Edmontonian Annika Froese loves learning and going to school.
The seven-year-old Lendrum elementary student relies heavily on her two educational assistants.
She has a genetic condition called Rett syndrome, which affects her motor skills and speech.
“She’s not able to walk and not able to talk but she’s cognitively entirely there — just kind of trapped in her body,” her father Duane Froese explained.
When classes were cancelled about two weeks ago due to the COVID-19 pandemic, Annika’s education continued at home — online.
Froese said Annika’s EAs work with her every day.
“There’s this perception that the kids aren’t in school, that these people aren’t working and they shouldn’t be getting paid,” Froese said.
“These people are still working. They are still constantly in contact with families and these kids, working with these kids.”
Alberta’s UCP government announced Saturday it would be redirecting $128 million in funding initially slotted for K-12 schools into the province’s COVID-19 response, following the cancellation of all in-person classes on March 15.
That funding would have been used for educational assistants, substitute teachers, transportation and other services not in use while schools are closed.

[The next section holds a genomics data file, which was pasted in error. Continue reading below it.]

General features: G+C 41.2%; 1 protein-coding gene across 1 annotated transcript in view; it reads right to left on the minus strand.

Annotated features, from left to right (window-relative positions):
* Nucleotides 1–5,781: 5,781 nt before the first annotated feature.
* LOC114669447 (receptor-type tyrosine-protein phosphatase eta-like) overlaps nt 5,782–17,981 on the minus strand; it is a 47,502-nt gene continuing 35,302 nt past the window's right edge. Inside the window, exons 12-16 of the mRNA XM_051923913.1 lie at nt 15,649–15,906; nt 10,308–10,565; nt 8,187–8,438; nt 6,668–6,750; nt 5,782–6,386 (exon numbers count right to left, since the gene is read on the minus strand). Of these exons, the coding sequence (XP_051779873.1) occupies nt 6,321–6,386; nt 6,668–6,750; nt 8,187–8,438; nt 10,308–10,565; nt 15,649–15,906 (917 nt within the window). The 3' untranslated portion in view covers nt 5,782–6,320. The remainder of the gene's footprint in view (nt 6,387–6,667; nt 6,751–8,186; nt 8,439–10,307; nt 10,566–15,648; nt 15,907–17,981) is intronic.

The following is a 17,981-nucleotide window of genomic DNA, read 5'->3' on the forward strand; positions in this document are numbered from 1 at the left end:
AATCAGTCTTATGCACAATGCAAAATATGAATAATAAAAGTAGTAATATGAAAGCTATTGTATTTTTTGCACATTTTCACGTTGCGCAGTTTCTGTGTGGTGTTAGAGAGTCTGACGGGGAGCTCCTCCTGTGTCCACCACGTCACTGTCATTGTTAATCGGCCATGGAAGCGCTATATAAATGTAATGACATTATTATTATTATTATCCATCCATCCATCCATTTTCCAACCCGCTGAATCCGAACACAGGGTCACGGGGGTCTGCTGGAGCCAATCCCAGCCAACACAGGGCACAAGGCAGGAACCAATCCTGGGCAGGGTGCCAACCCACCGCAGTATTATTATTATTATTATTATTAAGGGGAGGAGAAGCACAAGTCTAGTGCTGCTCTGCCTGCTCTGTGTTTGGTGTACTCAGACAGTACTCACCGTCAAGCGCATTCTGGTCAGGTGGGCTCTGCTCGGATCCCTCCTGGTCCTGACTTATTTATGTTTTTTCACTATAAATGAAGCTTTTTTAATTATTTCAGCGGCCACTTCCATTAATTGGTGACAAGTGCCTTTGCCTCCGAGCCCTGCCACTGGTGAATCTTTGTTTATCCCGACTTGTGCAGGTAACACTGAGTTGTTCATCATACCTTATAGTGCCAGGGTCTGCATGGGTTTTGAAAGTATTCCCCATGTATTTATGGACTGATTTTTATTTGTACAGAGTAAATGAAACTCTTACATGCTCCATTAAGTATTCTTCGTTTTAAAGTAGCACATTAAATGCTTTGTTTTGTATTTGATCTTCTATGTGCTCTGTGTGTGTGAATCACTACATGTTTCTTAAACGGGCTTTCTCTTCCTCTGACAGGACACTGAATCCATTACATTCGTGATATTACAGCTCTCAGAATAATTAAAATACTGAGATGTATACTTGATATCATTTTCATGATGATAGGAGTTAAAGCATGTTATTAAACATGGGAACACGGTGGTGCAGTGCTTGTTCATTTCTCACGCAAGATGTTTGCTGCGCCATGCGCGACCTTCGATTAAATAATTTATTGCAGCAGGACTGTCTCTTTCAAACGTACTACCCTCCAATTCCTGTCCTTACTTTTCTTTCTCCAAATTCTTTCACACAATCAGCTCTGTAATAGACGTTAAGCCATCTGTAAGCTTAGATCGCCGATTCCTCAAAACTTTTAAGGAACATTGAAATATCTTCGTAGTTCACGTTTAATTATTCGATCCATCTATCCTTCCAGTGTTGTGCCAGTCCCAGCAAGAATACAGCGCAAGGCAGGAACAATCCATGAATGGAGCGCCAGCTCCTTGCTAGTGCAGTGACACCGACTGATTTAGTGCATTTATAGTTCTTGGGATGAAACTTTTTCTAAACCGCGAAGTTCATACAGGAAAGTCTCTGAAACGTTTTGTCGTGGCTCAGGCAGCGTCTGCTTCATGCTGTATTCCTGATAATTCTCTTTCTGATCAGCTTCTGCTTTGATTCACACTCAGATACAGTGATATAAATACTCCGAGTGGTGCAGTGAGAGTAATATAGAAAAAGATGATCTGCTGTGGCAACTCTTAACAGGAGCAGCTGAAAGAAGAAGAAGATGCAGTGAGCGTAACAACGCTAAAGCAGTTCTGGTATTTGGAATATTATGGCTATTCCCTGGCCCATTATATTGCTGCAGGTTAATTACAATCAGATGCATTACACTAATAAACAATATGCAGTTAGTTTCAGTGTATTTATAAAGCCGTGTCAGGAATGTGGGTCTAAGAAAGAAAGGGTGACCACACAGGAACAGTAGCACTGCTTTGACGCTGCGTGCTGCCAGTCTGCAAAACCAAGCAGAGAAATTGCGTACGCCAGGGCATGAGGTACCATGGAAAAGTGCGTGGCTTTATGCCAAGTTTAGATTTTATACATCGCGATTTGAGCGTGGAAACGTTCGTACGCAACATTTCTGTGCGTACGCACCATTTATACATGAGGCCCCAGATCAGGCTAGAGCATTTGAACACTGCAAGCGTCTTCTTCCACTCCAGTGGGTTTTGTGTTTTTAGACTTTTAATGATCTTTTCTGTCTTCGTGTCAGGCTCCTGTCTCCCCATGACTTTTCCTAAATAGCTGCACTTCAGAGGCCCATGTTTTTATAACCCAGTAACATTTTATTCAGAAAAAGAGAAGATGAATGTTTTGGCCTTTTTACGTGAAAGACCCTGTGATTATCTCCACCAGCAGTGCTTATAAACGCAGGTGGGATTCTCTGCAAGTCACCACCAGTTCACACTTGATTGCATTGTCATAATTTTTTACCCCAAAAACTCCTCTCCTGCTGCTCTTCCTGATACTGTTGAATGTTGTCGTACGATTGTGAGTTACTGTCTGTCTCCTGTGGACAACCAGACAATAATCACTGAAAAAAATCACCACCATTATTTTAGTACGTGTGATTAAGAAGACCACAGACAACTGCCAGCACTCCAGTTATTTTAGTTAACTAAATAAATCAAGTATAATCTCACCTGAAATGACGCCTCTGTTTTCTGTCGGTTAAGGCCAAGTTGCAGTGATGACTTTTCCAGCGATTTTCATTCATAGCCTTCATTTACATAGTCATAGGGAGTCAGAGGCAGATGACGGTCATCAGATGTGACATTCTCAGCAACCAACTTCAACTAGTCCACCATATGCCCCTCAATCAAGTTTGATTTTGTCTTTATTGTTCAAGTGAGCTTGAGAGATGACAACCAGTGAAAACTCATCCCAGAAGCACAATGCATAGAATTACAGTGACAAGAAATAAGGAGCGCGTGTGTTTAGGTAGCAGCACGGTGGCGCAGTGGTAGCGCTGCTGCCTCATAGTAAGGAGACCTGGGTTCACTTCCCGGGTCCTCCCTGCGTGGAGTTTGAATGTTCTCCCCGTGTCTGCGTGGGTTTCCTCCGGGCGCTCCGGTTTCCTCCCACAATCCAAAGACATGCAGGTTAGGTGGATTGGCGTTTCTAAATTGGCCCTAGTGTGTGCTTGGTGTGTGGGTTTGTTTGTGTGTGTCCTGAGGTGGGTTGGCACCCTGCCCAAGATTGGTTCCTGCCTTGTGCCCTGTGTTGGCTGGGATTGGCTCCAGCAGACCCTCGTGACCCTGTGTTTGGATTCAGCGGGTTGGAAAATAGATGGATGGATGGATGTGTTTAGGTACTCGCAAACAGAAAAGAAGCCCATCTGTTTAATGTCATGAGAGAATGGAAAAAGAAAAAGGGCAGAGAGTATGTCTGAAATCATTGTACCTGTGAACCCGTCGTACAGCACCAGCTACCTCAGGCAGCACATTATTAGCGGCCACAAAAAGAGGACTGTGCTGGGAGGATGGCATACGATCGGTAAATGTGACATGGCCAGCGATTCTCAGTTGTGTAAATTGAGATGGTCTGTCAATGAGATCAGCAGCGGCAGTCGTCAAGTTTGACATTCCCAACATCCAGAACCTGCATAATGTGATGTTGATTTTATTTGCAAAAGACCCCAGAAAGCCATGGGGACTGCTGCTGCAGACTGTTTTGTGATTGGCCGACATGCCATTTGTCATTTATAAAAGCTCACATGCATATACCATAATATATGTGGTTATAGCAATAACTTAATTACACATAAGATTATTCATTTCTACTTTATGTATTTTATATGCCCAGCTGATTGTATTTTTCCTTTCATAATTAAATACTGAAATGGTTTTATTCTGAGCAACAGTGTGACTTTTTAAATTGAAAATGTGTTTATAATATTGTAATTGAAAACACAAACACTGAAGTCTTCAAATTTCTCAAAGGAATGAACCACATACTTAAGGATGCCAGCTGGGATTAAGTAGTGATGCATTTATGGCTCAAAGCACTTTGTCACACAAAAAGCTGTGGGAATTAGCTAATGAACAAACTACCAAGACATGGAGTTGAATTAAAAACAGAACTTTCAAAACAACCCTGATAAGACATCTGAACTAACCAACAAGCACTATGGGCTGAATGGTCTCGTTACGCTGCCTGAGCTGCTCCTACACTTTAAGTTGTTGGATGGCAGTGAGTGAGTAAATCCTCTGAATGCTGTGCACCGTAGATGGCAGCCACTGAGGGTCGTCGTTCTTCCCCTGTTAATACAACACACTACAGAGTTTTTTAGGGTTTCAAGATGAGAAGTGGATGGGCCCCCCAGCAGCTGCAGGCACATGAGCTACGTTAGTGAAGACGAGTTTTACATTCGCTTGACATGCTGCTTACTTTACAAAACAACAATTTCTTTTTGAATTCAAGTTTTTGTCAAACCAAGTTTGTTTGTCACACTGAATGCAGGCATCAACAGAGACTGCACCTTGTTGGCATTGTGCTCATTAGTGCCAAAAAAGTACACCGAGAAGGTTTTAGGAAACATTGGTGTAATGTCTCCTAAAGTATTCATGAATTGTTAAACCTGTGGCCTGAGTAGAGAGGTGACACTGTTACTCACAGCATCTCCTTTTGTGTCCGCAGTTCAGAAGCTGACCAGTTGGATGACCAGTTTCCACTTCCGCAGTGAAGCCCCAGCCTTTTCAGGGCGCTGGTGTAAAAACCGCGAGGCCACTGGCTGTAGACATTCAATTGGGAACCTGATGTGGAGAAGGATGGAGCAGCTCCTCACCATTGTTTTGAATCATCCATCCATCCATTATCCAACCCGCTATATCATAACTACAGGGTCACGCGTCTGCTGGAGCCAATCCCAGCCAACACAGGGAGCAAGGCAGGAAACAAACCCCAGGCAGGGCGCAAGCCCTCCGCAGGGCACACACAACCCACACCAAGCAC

“I want to stress this is a temporary arrangement as schools focus on at-home learning,” Education Minister Adriana LaGrange said in a statement Saturday.
“I have full confidence the system will continue to be equipped to successfully deliver our education continuity plan.”
The president of the Alberta Teachers’ Association said Sunday they were blindsided by the announcement.
“We were told two weeks ago there would be no interruption to the funding, that it would be maintained the way it is,” Jason Schilling said.
“To say it’s temporary, we’ll have to hold the government on its word, but they’ve shown a lack of leadership when they could have done better by the thousands of Albertans affected by this decision.”
Schilling said the Canadian Union of Public Employees estimates there are more than 25,000 workers that will be affected.
As for the Froeses, they said the support Annika receives from EAs is critical. They worry that without them, and the added challenge of being isolated at home, she’ll fall behind.
“She’s in Grade 2 right now, which seems pretty young,” Froese said.
“But these are really foundational moments with reading, mathematics and just pure socialization.”